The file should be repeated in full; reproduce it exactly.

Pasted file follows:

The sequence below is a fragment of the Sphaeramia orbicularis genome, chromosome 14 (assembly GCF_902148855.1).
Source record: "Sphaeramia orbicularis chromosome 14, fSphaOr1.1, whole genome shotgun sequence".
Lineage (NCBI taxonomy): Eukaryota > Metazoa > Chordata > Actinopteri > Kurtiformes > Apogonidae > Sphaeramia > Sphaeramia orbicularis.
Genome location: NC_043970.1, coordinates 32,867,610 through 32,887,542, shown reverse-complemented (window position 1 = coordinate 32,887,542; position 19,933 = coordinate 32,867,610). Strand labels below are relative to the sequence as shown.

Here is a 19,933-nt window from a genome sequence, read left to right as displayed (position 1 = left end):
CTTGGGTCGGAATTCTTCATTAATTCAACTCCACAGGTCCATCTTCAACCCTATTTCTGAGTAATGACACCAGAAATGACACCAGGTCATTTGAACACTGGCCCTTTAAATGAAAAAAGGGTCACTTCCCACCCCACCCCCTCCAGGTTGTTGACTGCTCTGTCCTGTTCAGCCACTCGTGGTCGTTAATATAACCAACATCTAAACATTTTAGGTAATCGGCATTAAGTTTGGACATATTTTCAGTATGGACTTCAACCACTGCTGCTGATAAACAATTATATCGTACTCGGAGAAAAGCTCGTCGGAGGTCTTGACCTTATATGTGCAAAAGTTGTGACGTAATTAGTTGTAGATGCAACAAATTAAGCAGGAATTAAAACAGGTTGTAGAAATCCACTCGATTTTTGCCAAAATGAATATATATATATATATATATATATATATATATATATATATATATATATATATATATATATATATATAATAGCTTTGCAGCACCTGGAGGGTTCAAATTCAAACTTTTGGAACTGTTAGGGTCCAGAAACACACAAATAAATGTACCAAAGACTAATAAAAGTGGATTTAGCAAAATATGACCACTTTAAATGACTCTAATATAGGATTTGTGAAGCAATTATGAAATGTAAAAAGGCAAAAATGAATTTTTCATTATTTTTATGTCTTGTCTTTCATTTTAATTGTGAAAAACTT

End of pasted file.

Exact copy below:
The sequence below is a fragment of the Sphaeramia orbicularis genome, chromosome 14 (assembly GCF_902148855.1).
Source record: "Sphaeramia orbicularis chromosome 14, fSphaOr1.1, whole genome shotgun sequence".
Lineage (NCBI taxonomy): Eukaryota > Metazoa > Chordata > Actinopteri > Kurtiformes > Apogonidae > Sphaeramia > Sphaeramia orbicularis.
Genome location: NC_043970.1, coordinates 32,867,610 through 32,887,542, shown reverse-complemented (window position 1 = coordinate 32,887,542; position 19,933 = coordinate 32,867,610). Strand labels below are relative to the sequence as shown.

Here is a 19,933-nt window from a genome sequence, read left to right as displayed (position 1 = left end):
CTTGGGTCGGAATTCTTCATTAATTCAACTCCACAGGTCCATCTTCAACCCTATTTCTGAGTAATGACACCAGAAATGACACCAGGTCATTTGAACACTGGCCCTTTAAATGAAAAAAGGGTCACTTCCCACCCCACCCCCTCCAGGTTGTTGACTGCTCTGTCCTGTTCAGCCACTCGTGGTCGTTAATATAACCAACATCTAAACATTTTAGGTAATCGGCATTAAGTTTGGACATATTTTCAGTATGGACTTCAACCACTGCTGCTGATAAACAATTATATCGTACTCGGAGAAAAGCTCGTCGGAGGTCTTGACCTTATATGTGCAAAAGTTGTGACGTAATTAGTTGTAGATGCAACAAATTAAGCAGGAATTAAAACAGGTTGTAGAAATCCACTCGATTTTTGCCAAAATGAATATATATATATATATATATATATATATATATATATATATATATATATATATATATATATATATATAATAGCTTTGCAGCACCTGGAGGGTTCAAATTCAAACTTTTGGAACTGTTAGGGTCCAGAAACACACAAATAAATGTACCAAAGACTAATAAAAGTGGATTTAGCAAAATATGACCACTTTAAATGACTCTAATATAGGATTTGTGAAGCAATTATGAAATGTAAAAAGGCAAAAATGAATTTTTCATTATTTTTATGTCTTGTCTTTCATTTTAATTGTGAAAAACTT